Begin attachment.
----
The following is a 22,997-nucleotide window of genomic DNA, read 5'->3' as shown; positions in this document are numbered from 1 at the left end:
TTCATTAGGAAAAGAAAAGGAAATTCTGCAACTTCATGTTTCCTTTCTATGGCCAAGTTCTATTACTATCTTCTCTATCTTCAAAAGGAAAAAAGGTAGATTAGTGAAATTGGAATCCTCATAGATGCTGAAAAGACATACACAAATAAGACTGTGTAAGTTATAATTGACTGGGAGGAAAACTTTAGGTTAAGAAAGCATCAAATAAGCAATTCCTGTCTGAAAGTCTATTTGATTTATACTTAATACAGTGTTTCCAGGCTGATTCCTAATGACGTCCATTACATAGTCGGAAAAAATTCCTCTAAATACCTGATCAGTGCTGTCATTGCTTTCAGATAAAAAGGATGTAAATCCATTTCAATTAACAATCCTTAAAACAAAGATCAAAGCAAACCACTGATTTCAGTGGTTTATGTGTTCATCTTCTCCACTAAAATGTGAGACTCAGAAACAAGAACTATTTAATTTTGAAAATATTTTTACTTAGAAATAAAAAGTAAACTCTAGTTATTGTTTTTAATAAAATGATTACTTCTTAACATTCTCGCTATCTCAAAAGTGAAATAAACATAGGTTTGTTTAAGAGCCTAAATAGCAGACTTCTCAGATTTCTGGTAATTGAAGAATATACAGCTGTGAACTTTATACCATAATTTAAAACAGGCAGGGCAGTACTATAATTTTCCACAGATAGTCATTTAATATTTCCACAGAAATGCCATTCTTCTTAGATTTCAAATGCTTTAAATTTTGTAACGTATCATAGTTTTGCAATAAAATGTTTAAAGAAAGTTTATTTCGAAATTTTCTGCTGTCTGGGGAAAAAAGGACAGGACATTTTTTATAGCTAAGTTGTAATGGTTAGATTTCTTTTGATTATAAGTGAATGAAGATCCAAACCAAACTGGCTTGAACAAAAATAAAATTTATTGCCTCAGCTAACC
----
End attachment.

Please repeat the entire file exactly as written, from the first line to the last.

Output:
The following is a 22,997-nucleotide window of genomic DNA, read 5'->3' as shown; positions in this document are numbered from 1 at the left end:
TTCATTAGGAAAAGAAAAGGAAATTCTGCAACTTCATGTTTCCTTTCTATGGCCAAGTTCTATTACTATCTTCTCTATCTTCAAAAGGAAAAAAGGTAGATTAGTGAAATTGGAATCCTCATAGATGCTGAAAAGACATACACAAATAAGACTGTGTAAGTTATAATTGACTGGGAGGAAAACTTTAGGTTAAGAAAGCATCAAATAAGCAATTCCTGTCTGAAAGTCTATTTGATTTATACTTAATACAGTGTTTCCAGGCTGATTCCTAATGACGTCCATTACATAGTCGGAAAAAATTCCTCTAAATACCTGATCAGTGCTGTCATTGCTTTCAGATAAAAAGGATGTAAATCCATTTCAATTAACAATCCTTAAAACAAAGATCAAAGCAAACCACTGATTTCAGTGGTTTATGTGTTCATCTTCTCCACTAAAATGTGAGACTCAGAAACAAGAACTATTTAATTTTGAAAATATTTTTACTTAGAAATAAAAAGTAAACTCTAGTTATTGTTTTTAATAAAATGATTACTTCTTAACATTCTCGCTATCTCAAAAGTGAAATAAACATAGGTTTGTTTAAGAGCCTAAATAGCAGACTTCTCAGATTTCTGGTAATTGAAGAATATACAGCTGTGAACTTTATACCATAATTTAAAACAGGCAGGGCAGTACTATAATTTTCCACAGATAGTCATTTAATATTTCCACAGAAATGCCATTCTTCTTAGATTTCAAATGCTTTAAATTTTGTAACGTATCATAGTTTTGCAATAAAATGTTTAAAGAAAGTTTATTTCGAAATTTTCTGCTGTCTGGGGAAAAAAGGACAGGACATTTTTTATAGCTAAGTTGTAATGGTTAGATTTCTTTTGATTATAAGTGAATGAAGATCCAAACCAAACTGGCTTGAACAAAAATAAAATTTATTGCCTCAGCTAACC